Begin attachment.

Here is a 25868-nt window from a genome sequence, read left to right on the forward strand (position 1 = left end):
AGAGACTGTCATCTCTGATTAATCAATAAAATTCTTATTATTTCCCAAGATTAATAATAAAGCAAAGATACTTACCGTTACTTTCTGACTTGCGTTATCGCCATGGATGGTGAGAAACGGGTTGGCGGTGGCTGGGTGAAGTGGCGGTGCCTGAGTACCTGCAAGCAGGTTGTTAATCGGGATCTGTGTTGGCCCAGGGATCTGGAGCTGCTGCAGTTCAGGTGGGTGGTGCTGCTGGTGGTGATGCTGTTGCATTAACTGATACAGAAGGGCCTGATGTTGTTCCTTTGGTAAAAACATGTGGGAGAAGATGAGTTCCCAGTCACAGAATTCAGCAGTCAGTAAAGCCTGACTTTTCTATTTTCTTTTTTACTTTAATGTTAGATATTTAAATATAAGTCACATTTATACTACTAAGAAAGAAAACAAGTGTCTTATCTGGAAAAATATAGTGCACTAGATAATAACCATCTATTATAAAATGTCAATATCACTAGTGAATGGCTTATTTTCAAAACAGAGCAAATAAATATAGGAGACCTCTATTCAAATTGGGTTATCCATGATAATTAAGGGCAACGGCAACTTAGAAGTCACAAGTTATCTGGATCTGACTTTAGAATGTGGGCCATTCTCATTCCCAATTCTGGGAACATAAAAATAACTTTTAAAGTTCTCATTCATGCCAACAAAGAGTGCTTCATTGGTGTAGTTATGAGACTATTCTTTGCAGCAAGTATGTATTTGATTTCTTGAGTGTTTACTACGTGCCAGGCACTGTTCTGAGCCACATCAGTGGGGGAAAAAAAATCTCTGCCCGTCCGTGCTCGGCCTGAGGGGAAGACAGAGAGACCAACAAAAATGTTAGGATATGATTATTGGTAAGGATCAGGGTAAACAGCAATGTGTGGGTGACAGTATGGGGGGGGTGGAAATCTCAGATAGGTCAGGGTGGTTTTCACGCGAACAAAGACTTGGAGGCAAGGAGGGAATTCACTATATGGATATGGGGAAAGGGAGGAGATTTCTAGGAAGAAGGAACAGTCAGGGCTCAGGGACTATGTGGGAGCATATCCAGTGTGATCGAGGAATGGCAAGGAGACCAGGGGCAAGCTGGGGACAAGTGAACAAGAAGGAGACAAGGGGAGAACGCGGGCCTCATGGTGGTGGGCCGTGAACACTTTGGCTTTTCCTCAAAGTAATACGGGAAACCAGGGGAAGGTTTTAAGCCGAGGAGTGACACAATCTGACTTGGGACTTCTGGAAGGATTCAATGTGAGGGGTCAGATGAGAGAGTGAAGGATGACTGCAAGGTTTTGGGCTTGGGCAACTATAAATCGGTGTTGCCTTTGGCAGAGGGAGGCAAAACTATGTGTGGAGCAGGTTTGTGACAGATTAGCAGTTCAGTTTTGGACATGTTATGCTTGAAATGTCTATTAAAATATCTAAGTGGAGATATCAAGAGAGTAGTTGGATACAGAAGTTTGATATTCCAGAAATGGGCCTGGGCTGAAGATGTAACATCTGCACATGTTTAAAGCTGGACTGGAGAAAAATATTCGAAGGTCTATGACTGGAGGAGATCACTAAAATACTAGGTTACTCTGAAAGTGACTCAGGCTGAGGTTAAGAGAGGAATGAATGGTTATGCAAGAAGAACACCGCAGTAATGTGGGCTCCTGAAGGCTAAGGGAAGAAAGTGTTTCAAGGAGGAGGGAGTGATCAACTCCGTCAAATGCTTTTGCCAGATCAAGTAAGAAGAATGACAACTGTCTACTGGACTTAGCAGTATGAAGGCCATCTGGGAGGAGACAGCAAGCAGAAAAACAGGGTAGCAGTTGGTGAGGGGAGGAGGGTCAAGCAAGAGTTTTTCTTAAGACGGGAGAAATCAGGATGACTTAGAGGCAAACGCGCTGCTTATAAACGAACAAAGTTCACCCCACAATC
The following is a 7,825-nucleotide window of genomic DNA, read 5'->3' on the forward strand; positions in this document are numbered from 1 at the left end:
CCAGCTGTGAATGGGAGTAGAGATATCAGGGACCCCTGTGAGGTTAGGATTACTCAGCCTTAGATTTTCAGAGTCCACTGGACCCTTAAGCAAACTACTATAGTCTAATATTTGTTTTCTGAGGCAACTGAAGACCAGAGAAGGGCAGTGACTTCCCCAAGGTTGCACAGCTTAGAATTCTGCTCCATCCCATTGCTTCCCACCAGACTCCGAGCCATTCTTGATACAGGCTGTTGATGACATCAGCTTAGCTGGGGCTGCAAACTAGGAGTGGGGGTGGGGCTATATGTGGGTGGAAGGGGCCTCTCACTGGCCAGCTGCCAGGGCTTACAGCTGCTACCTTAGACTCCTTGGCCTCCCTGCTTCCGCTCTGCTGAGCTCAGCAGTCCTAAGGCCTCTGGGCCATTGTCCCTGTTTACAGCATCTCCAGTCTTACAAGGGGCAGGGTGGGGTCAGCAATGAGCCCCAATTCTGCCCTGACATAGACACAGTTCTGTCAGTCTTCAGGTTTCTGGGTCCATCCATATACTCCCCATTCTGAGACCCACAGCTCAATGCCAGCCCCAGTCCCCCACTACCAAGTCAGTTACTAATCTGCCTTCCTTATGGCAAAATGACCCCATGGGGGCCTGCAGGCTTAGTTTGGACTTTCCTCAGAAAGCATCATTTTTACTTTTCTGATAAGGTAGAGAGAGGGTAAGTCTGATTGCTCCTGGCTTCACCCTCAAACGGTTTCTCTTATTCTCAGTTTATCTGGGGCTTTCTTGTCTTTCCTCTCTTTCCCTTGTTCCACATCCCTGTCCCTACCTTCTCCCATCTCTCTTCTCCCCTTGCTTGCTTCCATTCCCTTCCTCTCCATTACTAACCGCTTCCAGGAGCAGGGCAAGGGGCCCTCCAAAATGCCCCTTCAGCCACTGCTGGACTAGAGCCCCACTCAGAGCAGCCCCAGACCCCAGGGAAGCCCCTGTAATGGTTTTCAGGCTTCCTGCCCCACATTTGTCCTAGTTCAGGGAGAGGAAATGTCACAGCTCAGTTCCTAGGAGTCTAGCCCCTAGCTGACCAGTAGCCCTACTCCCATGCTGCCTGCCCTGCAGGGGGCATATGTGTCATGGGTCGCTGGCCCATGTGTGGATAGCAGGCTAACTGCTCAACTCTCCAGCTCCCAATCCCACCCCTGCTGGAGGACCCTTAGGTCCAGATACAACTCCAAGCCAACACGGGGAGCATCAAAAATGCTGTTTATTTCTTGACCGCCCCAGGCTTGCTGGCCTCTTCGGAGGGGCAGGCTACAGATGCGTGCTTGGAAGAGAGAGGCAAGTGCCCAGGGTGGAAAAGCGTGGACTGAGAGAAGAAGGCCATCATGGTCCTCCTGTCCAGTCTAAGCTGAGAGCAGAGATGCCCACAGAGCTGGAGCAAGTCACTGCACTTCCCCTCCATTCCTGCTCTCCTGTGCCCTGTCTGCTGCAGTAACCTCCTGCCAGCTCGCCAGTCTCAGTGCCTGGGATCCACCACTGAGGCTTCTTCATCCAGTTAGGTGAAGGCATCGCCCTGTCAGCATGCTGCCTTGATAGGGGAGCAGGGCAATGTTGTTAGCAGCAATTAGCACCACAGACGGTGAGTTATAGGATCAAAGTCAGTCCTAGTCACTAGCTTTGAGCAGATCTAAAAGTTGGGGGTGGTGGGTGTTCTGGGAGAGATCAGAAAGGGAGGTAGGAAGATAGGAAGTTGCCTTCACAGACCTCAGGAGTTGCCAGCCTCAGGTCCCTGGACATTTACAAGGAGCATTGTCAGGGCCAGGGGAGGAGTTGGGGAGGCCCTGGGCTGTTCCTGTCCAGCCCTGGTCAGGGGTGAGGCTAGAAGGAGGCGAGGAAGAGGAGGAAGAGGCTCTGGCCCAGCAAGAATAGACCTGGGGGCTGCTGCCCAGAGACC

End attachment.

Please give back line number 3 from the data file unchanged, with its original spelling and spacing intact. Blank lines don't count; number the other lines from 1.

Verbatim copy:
The following is a 7,825-nucleotide window of genomic DNA, read 5'->3' on the forward strand; positions in this document are numbered from 1 at the left end: